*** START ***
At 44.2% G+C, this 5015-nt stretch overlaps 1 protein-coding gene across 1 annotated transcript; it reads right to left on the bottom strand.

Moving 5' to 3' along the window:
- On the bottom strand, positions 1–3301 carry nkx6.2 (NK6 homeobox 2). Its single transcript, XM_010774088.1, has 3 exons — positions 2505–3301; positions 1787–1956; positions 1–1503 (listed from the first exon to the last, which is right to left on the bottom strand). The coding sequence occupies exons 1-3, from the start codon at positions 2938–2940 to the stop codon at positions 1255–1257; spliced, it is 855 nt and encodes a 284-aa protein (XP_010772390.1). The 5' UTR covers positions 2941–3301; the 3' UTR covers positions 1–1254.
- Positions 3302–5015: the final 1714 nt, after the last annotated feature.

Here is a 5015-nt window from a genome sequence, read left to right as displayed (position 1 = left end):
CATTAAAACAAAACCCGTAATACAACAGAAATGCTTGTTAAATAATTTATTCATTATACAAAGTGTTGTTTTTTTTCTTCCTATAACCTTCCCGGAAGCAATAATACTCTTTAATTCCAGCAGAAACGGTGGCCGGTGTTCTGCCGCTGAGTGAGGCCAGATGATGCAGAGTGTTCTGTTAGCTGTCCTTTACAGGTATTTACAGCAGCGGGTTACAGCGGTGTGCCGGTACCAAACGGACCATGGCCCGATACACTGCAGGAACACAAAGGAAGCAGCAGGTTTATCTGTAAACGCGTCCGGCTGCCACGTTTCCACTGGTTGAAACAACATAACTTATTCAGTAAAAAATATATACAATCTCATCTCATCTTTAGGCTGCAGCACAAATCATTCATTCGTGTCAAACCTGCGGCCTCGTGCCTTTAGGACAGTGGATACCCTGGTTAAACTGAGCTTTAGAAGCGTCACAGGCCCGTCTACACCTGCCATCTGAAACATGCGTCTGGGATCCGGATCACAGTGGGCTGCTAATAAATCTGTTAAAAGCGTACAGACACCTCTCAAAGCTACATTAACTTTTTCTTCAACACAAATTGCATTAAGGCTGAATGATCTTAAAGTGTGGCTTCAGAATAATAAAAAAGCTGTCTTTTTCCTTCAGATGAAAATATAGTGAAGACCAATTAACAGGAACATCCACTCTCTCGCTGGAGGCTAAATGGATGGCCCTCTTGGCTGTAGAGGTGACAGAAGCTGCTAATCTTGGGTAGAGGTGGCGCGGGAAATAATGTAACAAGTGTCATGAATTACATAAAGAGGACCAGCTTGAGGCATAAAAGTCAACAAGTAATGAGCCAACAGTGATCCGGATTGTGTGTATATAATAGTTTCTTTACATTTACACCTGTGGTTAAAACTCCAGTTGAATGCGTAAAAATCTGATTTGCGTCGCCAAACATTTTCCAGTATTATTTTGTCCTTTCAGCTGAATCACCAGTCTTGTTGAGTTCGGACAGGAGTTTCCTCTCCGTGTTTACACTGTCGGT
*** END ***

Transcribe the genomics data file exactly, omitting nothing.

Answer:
At 44.2% G+C, this 5015-nt stretch overlaps 1 protein-coding gene across 1 annotated transcript; it reads right to left on the bottom strand.

Moving 5' to 3' along the window:
- On the bottom strand, positions 1–3301 carry nkx6.2 (NK6 homeobox 2). Its single transcript, XM_010774088.1, has 3 exons — positions 2505–3301; positions 1787–1956; positions 1–1503 (listed from the first exon to the last, which is right to left on the bottom strand). The coding sequence occupies exons 1-3, from the start codon at positions 2938–2940 to the stop codon at positions 1255–1257; spliced, it is 855 nt and encodes a 284-aa protein (XP_010772390.1). The 5' UTR covers positions 2941–3301; the 3' UTR covers positions 1–1254.
- Positions 3302–5015: the final 1714 nt, after the last annotated feature.

Here is a 5015-nt window from a genome sequence, read left to right as displayed (position 1 = left end):
CATTAAAACAAAACCCGTAATACAACAGAAATGCTTGTTAAATAATTTATTCATTATACAAAGTGTTGTTTTTTTTCTTCCTATAACCTTCCCGGAAGCAATAATACTCTTTAATTCCAGCAGAAACGGTGGCCGGTGTTCTGCCGCTGAGTGAGGCCAGATGATGCAGAGTGTTCTGTTAGCTGTCCTTTACAGGTATTTACAGCAGCGGGTTACAGCGGTGTGCCGGTACCAAACGGACCATGGCCCGATACACTGCAGGAACACAAAGGAAGCAGCAGGTTTATCTGTAAACGCGTCCGGCTGCCACGTTTCCACTGGTTGAAACAACATAACTTATTCAGTAAAAAATATATACAATCTCATCTCATCTTTAGGCTGCAGCACAAATCATTCATTCGTGTCAAACCTGCGGCCTCGTGCCTTTAGGACAGTGGATACCCTGGTTAAACTGAGCTTTAGAAGCGTCACAGGCCCGTCTACACCTGCCATCTGAAACATGCGTCTGGGATCCGGATCACAGTGGGCTGCTAATAAATCTGTTAAAAGCGTACAGACACCTCTCAAAGCTACATTAACTTTTTCTTCAACACAAATTGCATTAAGGCTGAATGATCTTAAAGTGTGGCTTCAGAATAATAAAAAAGCTGTCTTTTTCCTTCAGATGAAAATATAGTGAAGACCAATTAACAGGAACATCCACTCTCTCGCTGGAGGCTAAATGGATGGCCCTCTTGGCTGTAGAGGTGACAGAAGCTGCTAATCTTGGGTAGAGGTGGCGCGGGAAATAATGTAACAAGTGTCATGAATTACATAAAGAGGACCAGCTTGAGGCATAAAAGTCAACAAGTAATGAGCCAACAGTGATCCGGATTGTGTGTATATAATAGTTTCTTTACATTTACACCTGTGGTTAAAACTCCAGTTGAATGCGTAAAAATCTGATTTGCGTCGCCAAACATTTTCCAGTATTATTTTGTCCTTTCAGCTGAATCACCAGTCTTGTTGAGTTCGGACAGGAGTTTCCTCTCCGTGTTTACACTGTCGGT